The Hobbit: Quotes from the Family

The Hobbit

I went to go and see The Hobbit today in Leicester Square Odeon with my family (Mum, Dad, sister), and if I’m honest I think that the epic-ness that is that cinema helped in my overall viewing experience. So much has been said about the film and it’s frame rate, that I actually feel like if I say “frame rate” one more time I may turn into a frame rate. Does that even make sense? I personally loved it, but I know that some people didn’t, and that’s fair enough. After the film was over I asked my family what they thought, and I was interested to know what my sister’s view was in particular, because she is an absolute Tolkein buff and has read The Hobbit as well as The Lord of the Rings trilogy, and knows most of the script to the lotr films off by heart. Initially, she was just perplexed by the fact that she was convinced they’d missed out a bit about the eagles? (She wouldn’t tell me what bit it was “in case it’s in the next one”). But then she slowly went on to reveal her thoughts about the *cough*frame rate*cough*, and how the picture looked. Her input was something along these lines:

“I liked it, but I really didn’t like how it looked. I’m sorry, but I didn’t get into it till the storm giants. It looked too real and it wasn’t like the other films. It ruined it a bit for me.” Her verdict: ★★★

Now, my mum on the other hand, who has also read The Hobbit, but not the lotr books, absolutely loved it. Interestingly, she also wears glasses and had to put in contact lenses in order for the 3D specs to fit comfortably. Now I’ve heard a lot of people moaning about the film giving them headaches, and a couple of guys saying that they wouldn’t go because they wear glasses… ?  If anyone was going to complain about the 3D or a headache, it would be my mum, as she often hates it and says it’s horrible to concentrate on. After the film though, she said that she could completely understand why Jackson made it 48fps, and that it meant that the 3D for her was less awkward. She also loved the content, and found Gandalf’s speech to Galadriel about “small things making a difference” really moving.* This was what she had to say:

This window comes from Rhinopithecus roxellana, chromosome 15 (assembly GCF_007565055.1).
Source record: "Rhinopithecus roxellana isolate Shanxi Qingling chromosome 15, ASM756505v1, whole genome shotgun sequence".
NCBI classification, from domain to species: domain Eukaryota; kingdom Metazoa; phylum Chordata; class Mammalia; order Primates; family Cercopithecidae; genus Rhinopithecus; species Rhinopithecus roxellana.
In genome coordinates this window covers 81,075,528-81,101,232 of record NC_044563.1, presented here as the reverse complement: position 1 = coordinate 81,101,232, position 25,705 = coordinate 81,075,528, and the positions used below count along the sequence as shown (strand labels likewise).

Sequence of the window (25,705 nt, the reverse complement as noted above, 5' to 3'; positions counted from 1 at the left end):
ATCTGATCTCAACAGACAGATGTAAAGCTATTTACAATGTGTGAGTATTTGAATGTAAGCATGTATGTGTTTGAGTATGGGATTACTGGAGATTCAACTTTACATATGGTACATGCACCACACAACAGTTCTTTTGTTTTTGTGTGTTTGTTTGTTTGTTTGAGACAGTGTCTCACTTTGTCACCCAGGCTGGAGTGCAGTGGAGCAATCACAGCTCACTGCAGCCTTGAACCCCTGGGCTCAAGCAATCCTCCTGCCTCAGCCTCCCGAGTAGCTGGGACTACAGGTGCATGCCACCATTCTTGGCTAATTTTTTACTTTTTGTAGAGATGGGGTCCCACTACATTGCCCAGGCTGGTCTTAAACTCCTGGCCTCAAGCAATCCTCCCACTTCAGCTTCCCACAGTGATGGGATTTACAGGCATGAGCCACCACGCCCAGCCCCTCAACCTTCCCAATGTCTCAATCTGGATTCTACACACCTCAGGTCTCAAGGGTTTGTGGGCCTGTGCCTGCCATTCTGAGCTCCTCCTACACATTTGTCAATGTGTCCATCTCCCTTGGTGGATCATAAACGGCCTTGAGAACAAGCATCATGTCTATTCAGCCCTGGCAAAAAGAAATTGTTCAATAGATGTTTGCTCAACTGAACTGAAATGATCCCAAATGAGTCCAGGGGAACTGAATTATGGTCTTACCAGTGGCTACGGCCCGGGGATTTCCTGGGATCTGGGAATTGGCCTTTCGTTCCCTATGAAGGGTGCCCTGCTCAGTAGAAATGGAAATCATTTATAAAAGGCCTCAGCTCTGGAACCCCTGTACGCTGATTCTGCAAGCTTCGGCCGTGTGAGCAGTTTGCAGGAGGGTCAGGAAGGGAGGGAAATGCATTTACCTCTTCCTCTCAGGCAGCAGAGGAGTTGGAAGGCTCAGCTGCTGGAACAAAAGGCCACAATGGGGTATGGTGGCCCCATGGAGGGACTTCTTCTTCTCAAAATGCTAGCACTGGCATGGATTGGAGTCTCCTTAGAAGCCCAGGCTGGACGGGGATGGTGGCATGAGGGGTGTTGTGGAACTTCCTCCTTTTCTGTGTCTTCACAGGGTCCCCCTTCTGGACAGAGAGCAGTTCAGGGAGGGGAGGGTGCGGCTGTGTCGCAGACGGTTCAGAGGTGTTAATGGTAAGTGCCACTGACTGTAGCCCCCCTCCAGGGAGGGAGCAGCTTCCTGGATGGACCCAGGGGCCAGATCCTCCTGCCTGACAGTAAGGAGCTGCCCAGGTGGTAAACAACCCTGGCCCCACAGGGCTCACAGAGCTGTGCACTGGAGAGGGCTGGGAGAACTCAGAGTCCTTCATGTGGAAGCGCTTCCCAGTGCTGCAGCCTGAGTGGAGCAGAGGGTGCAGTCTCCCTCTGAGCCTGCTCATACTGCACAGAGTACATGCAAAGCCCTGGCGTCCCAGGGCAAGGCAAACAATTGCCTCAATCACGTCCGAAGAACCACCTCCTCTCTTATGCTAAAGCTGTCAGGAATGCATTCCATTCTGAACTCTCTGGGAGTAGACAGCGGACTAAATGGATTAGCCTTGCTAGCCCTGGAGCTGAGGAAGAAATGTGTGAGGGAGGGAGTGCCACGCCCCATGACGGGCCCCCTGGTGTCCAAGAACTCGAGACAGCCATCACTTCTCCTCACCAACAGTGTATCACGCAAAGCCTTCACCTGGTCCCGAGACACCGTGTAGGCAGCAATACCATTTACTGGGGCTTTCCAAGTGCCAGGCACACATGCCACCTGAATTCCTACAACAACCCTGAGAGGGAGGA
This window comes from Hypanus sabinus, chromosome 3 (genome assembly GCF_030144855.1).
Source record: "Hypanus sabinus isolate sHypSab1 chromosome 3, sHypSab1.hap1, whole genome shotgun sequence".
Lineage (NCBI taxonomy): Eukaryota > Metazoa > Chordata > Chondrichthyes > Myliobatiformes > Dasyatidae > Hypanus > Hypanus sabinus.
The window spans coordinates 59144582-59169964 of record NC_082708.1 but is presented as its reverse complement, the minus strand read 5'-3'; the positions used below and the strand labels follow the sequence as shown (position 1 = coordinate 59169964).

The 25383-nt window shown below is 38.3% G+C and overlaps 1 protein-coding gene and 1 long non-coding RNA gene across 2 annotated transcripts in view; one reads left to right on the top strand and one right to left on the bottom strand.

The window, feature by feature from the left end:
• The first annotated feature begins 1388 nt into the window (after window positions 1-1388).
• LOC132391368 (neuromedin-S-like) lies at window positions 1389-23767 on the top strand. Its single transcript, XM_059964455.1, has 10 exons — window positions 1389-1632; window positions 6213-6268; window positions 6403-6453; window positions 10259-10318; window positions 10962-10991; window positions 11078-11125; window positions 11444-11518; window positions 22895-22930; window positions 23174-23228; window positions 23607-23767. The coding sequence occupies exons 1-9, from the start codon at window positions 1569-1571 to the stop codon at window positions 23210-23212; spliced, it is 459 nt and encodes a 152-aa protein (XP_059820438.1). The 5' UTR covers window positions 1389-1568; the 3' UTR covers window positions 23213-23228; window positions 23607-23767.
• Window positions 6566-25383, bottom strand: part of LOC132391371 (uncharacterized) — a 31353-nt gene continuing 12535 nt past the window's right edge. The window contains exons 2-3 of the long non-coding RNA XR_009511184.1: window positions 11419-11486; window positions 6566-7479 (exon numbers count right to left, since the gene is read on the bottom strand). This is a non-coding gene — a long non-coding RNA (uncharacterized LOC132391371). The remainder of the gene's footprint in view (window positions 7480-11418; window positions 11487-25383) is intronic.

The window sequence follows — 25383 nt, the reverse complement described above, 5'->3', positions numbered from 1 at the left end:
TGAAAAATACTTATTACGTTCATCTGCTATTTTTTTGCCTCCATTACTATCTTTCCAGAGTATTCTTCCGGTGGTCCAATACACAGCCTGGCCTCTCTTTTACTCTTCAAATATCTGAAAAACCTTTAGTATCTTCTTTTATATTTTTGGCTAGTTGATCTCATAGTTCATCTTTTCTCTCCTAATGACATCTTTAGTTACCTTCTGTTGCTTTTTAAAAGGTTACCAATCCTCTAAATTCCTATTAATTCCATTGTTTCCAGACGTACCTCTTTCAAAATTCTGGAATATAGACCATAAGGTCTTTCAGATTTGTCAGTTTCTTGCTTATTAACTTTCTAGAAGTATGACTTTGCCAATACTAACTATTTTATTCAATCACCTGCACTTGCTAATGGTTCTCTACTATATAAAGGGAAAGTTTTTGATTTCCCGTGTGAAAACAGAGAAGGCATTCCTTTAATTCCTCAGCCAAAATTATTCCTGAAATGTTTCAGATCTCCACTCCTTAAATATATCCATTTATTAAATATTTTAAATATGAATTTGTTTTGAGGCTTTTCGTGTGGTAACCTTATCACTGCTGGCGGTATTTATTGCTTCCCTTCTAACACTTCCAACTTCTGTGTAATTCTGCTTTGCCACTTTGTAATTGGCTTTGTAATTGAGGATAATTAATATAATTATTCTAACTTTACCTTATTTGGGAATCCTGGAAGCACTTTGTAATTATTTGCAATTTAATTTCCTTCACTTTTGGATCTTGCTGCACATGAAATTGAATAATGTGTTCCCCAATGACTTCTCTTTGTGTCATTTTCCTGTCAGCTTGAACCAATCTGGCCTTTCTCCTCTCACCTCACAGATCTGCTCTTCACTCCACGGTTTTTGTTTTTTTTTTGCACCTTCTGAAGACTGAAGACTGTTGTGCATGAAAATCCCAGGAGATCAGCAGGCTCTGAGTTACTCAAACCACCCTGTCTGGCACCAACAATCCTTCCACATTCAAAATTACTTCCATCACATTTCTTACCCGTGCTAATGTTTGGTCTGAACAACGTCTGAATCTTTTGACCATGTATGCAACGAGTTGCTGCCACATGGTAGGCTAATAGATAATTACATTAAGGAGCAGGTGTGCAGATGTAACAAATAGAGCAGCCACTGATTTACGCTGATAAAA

“I loved it, I thought it was fantastic. I actually thought it was ten times better than the first Lord of the Rings film. There was so much more in it to enjoy. Richard Armitage was so good as Thorin, he gave him more soul than he has in the book.” Her verdict: ★★★★ (or even ★★★★★ “but she wasn’t sure”)

My Dad, a man who very rarely rambles, was short and sweet in his summation. He also enjoyed it more than my sister, and had this to say:

“Very good. Didn’t feel like three hours at all. The only thing I’ll say is that I loved the Lord of the Rings films because they were new and I hadn’t seen anything like that before.” (Basically suggesting that The Hobbit’s tone is familiar and therefore not as enthralling.) His verdict: ★★★★

So, that’s what the family thought. If you want to know what my verdict was then check out my review (should be below, or follow this link)

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*Here’s the quote that my Mum liked so much. I was thinking about it today and decided to try and find it:

Saruman believes it is only great power that can hold evil in check, but that is not what I have found. I found it is the small everyday deeds of ordinary folk that keep the darkness at bay… small acts of kindness and love. Why Bilbo Baggins? That’s because I am afraid and it gives me courage.”

Love it!

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